Entrepreneurs Magazine

Le Rachdingue – 50 years since the birth of the surrealist club

(c)Le Rachdingue

When Cadaqués-based author and playwright Henri-François Rey wrote Le Rachdingue in 1967 he could never have imagined that his title would become associated with nights of wild parties for more than a generation. Le Rachdingue was an invented word which translates into “a force of madness”, undoubtedly a fitting name for a surrealist nightclub backed by Salvador Dalí, one of the writer’s close friends. It was in 1968, 50 years ago, when this prestigious club opened its doors in Vilajuïga. And that wasn’t all that happened in 1968: that was the year of the famous May ‘68 student revolts, the assassination of  Martin Luther King and Bobby Kennedy, the Rolling Stones’ release of “Sympathy for the Devil”, the American withdrawal from Vietnam and the hippy invasion of Ibiza. These were events that were tough to digest, especially for a mindset desperately and unsuccessfully trying to keep control of it all.
It was with this backdrop, in a small village between Roses and Figueres, that an old country house, its tower in ruins, was transformed into the Costa Brava’s most avant-garde  nightclub. A place that played host to world famous clients like Mick Jagger, Miguel Bosé, Amanda Lear, Ringo Starr, Étienne Daho, Kraftwerk, the German singer Nico and, of course, the Empordanese genius himself Salvador Dalí,  who inaugurated the venue in the summer of ‘68, putting his name to its walls.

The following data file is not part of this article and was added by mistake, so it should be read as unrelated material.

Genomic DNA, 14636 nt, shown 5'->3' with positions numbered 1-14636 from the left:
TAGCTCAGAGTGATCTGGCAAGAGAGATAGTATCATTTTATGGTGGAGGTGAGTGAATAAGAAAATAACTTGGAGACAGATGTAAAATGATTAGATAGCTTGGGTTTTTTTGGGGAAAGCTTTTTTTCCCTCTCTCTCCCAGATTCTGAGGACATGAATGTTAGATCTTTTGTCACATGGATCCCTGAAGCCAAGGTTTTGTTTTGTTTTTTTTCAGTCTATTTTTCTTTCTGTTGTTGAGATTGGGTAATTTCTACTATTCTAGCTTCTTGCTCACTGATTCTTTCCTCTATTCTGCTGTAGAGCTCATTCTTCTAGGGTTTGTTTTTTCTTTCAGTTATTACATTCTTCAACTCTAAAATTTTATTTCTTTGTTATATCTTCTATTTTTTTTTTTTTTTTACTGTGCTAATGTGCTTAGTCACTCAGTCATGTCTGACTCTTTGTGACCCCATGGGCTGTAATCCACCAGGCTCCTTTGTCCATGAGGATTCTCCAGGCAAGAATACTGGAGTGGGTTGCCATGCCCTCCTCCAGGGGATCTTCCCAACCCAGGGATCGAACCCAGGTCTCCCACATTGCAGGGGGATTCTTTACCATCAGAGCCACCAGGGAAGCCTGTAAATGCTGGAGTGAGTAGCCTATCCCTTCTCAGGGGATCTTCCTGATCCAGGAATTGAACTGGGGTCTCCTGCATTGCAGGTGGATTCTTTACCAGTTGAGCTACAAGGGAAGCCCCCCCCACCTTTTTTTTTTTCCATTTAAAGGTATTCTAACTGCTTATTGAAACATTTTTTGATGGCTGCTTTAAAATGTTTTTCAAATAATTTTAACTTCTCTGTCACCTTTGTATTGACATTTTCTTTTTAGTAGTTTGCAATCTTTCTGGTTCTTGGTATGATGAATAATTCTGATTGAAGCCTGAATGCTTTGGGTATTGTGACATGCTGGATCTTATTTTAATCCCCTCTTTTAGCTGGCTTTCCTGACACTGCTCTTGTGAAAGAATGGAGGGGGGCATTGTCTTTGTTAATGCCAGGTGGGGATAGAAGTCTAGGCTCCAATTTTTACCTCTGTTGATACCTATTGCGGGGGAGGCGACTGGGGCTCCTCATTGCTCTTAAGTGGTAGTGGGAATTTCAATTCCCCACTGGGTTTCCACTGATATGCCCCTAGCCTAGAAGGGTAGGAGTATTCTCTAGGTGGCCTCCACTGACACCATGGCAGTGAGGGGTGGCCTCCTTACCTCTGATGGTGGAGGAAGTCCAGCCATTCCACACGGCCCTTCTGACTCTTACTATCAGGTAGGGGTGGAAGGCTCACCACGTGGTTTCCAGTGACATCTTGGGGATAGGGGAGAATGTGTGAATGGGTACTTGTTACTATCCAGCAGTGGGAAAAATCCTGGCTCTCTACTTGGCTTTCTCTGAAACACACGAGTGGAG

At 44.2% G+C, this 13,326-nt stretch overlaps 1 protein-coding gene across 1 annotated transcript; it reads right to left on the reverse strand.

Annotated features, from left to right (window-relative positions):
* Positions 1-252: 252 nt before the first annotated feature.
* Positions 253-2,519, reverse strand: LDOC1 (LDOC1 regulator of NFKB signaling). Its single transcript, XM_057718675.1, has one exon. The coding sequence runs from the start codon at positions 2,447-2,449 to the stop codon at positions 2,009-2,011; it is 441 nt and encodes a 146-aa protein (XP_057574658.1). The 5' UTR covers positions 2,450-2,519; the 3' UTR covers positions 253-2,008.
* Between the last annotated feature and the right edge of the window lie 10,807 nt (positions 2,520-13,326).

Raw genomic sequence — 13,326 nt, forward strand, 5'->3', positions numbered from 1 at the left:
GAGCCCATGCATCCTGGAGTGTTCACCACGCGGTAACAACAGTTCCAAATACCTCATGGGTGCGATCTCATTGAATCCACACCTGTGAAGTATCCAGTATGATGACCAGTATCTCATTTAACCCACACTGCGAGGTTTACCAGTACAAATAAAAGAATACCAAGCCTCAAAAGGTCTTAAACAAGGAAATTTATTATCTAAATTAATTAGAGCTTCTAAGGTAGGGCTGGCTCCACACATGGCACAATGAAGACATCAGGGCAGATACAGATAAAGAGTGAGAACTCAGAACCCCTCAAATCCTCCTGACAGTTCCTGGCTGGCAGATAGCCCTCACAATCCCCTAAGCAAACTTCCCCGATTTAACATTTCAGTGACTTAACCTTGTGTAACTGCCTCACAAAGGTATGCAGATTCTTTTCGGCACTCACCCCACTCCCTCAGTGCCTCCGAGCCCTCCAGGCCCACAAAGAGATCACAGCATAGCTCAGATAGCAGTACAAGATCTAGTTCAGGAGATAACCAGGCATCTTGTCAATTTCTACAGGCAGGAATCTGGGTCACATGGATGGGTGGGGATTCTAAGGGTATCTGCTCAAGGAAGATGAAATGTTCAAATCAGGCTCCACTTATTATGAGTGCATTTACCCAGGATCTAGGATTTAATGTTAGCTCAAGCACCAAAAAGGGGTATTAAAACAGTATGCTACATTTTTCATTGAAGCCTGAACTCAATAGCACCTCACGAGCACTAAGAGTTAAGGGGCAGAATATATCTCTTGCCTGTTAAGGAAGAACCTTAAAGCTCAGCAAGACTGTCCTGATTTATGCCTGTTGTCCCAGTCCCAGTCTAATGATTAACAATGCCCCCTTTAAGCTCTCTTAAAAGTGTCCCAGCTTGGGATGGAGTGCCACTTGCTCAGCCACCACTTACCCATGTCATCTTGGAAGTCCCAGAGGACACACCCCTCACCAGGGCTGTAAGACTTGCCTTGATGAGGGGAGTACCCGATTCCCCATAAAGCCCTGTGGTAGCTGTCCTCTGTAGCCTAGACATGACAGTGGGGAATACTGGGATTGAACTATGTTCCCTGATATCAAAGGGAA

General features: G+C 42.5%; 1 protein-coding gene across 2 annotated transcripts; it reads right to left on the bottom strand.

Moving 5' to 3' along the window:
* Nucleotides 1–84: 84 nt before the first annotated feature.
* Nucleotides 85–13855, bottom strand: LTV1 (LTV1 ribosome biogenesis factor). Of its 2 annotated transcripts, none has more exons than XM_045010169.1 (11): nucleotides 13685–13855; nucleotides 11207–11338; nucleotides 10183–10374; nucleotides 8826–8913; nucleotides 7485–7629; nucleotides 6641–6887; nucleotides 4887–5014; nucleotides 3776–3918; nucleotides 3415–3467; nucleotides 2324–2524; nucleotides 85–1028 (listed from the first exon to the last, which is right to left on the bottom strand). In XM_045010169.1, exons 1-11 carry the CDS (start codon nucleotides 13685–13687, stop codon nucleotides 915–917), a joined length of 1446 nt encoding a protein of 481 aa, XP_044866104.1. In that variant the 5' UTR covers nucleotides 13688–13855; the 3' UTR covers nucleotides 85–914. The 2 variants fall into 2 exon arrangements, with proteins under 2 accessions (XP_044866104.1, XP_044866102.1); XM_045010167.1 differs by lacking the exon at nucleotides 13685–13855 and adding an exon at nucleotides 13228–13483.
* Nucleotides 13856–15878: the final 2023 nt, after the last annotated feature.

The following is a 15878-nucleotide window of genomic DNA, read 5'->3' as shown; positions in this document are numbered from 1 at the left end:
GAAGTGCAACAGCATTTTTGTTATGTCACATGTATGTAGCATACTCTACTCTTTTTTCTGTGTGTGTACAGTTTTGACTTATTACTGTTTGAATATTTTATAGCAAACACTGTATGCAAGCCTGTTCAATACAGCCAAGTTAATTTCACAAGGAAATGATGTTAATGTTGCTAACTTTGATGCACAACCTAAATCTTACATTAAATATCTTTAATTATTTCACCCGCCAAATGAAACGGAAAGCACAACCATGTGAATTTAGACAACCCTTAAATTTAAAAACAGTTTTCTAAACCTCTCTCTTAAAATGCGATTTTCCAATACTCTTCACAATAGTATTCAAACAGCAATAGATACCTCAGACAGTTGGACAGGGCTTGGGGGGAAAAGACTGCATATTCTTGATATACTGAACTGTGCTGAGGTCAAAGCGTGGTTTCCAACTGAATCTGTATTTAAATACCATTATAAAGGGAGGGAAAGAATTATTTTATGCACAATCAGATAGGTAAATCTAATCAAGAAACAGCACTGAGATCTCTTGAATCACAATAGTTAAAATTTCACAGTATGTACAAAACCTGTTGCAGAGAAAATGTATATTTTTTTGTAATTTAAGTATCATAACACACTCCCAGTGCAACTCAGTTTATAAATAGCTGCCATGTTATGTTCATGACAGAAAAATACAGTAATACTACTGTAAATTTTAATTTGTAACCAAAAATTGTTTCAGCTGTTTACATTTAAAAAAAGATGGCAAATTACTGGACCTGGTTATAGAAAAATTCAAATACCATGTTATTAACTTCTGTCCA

The person responsible for organising it all was sculptor and painter Miette, an intimate friend of Dalí’s, who,  together with her husband, Pierre Bessière, brought together their artistic and intellectual talents to create an extraordinary nightclub. They gave Le Rachdingue its surrealist touch, a guarantee that this revolutionary Factory would leave a lasting impression on all who entered. This wasn’t any old nightclub.
In the early days, it was a kind of private club that Dalí and Miette invited their friends to talk about art and music,
but it soon become an international landmark and compulsory stopover for the rich and famous on their way to Ibiza.
Its privileged location, overlooking the Bay of Roses and the Alt Emporda, meant that revellers would party until the sun appeared on the horizon, along with the stunning surrounding countryside, which had, until then, been eclipsed by the energy of the night, the music and the outlandish interior decor of Dalí and Miette (including washing  machines, collage and surrealist paintings).
After Miette’s death, her son Mathieu kept the place alive for several decades, turning it into a Mecca for the electronic music underground, where crowds would be entertained by internationally renowned DJs, such as Jeff Mills, Richie Hawtin, Romanthony from Daft Punk, Oscar Mulero, Carl Craig and almost all the pioneers of today’s electronic music scene. It rode on the boom of house music, an era equally as exciting as the one that bore witness to Rock or New Wave. Young people bursting with good vibes came from all regions and countries -Paris, London, Berlin, Barcelona or even the US- to dance on its  terraces until sunrise, the magical nights living on in the memories of many a partygoer.
Now, 50 years after the opening of Le Rachdingue,  several nights of celebrations are being organised in honour of this temple of hedonism, while the venue prepares for a transformation in which allnight entertainment and events will take a backseat, to make way for a transition.
Today’s nightlife is different. But a place like this is always worthy of the latest trends and fashions,  which are guaranteed to surprise us all. There will never be anywhere like Le Rachdingue!